Fashion Victim: The Modernization of Farce in Robert Altman’s Ready to Wear

Robert Altman has had his share of underrated and misunderstood films (A Prairie Home Companion had to be given some respect, however, considering it was his last movie). Ready to Wear a.k.a. Prêt-à-Porter is one of those distinctly Altman movies where you’re either in on the joke or you’re on the outside looking in.

Promotional poster for Ready to Wear
Promotional poster for Ready to Wear
Centered around the hype-laden entity that is Paris Fashion Week, Ready to Wear opens mysteriously at a Christian Dior location in Moscow, where Sergio (Marcello Mastroianni) buys a specific tie to send to Olivier de la Fontaine (Jean-Pierre Cassel), a major player and organizer in the world of fashion. The two arrange to meet to talk about de la Fontaine’s wife, Isabella (Sophia Loren), who, unbeknownst to de la Fontaine, used to be married to Sergio. Before the two meet, de la Fontaine steps into a pile of dog shit, a running gag throughout the film that other fashion bottom-feeders experience–an obvious metaphor for the fashion industry’s love of watching people step through shit in order to try to get what they want.
Loren as Isabella de la Fontaine and Marcello Mastroianni as Sergio, her estranged husband
Loren as Isabella de la Fontaine and Marcello Mastroianni as Sergio, her estranged husband
While driving with de la Fontaine, Sergio witnesses him choking on a ham sandwich and flees the scene. But not before de la Fontaine gets tossed into the river to cover up any sense of foul play–while also adding more foul play to the circumstances. Upon the news of his death, the fashion glitterati are up in arms about the pall that has been cast over Fashion Week, even though everyone resoundingly hated de la Fontaine. The most distressed is his longtime mistress, Simone Lowenthal (Anouk Aimée), a designer in her own right. With everyone trying to get in on the scandal of speculating about his so-called “murder,” Altman highlights the self-serving nature of everyone in the business, sparing no profession in the industry–from assistants to fashion photographers to magazine editors.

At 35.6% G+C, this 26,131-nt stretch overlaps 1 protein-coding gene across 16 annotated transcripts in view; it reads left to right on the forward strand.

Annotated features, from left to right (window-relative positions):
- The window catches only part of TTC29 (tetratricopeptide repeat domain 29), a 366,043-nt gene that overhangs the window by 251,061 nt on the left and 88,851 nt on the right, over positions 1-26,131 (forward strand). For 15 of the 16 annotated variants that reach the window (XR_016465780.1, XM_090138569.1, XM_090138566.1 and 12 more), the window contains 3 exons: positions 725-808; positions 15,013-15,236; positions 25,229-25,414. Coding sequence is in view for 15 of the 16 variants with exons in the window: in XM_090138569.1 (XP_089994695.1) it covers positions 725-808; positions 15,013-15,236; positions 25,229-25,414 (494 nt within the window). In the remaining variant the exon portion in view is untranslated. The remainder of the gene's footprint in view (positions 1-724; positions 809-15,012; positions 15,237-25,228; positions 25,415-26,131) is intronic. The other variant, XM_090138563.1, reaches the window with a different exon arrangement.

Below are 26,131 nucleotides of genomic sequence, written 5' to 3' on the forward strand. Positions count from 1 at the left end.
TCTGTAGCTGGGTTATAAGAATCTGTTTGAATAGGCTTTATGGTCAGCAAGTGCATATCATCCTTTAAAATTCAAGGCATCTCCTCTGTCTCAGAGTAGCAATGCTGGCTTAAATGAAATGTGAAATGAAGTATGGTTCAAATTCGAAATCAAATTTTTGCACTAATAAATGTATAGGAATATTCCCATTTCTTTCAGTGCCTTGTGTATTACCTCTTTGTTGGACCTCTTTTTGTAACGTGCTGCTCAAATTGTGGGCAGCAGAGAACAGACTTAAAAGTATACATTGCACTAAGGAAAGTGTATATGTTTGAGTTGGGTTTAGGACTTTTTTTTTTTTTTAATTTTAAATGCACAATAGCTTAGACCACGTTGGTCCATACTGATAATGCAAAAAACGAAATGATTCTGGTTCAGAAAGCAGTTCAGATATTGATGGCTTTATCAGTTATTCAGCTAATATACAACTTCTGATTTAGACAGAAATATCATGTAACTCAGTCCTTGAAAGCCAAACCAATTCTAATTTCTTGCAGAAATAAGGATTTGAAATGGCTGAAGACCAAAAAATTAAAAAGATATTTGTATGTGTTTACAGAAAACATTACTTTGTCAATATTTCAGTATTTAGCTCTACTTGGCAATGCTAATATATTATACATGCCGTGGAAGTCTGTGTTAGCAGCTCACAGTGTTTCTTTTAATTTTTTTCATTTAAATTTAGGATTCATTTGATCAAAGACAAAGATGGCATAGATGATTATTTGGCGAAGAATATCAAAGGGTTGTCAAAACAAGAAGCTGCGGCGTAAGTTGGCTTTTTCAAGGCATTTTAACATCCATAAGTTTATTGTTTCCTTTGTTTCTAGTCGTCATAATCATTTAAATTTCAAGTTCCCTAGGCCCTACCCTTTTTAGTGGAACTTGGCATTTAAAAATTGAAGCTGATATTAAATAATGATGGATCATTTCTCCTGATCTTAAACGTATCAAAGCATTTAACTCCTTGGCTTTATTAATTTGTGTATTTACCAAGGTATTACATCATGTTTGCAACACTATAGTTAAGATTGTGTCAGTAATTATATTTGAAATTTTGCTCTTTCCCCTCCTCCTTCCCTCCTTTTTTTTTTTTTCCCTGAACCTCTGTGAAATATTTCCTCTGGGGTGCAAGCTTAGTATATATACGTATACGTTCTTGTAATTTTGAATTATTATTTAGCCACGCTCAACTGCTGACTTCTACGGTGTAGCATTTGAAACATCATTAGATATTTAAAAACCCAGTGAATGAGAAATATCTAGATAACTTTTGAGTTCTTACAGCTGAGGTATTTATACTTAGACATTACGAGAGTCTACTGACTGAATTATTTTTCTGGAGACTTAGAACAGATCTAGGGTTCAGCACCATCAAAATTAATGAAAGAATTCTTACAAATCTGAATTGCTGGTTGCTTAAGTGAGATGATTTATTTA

Left to right: Linda Hunt as Regina Krumm, Tracey Ullman as Nina Scant, and Sally Kellerman as Sissy Wanamaker, all major fashion magazine editors attending the shows
Left to right: Linda Hunt as Regina Krumm, Tracey Ullman as Nina Scant, and Sally Kellerman as Sissy Wanamaker, all major fashion magazine editors attending the shows
Considering the year the film was released, 1994, it’s important to recognize what a farcical level the fashion business had reached. Eventually, it was to be expected that it would have to parody itself in order to redeem its value. The business arguably plateaued in the 90s in terms of being taken seriously in mainstream culture–the most overt example of its castigation elevating to a climax with Bret Easton Ellis’ 1998 novel, Glamorama.
Julia Roberts and Tim Robbins play reporters to caught up in their own whirlwind romance to care about reporting on de la Fontaine's death
Julia Roberts and Tim Robbins play reporters too caught up in their own whirlwind romance to care about reporting on de la Fontaine’s death
The fact that Altman had the foresight to make fun of fashion and the monsters it frequently creates is one of many indications of his brilliance as a filmmaker. Plus, since he had already taken on the film biz with 1992’s The Player, ready-to-wear was only the next logical progression.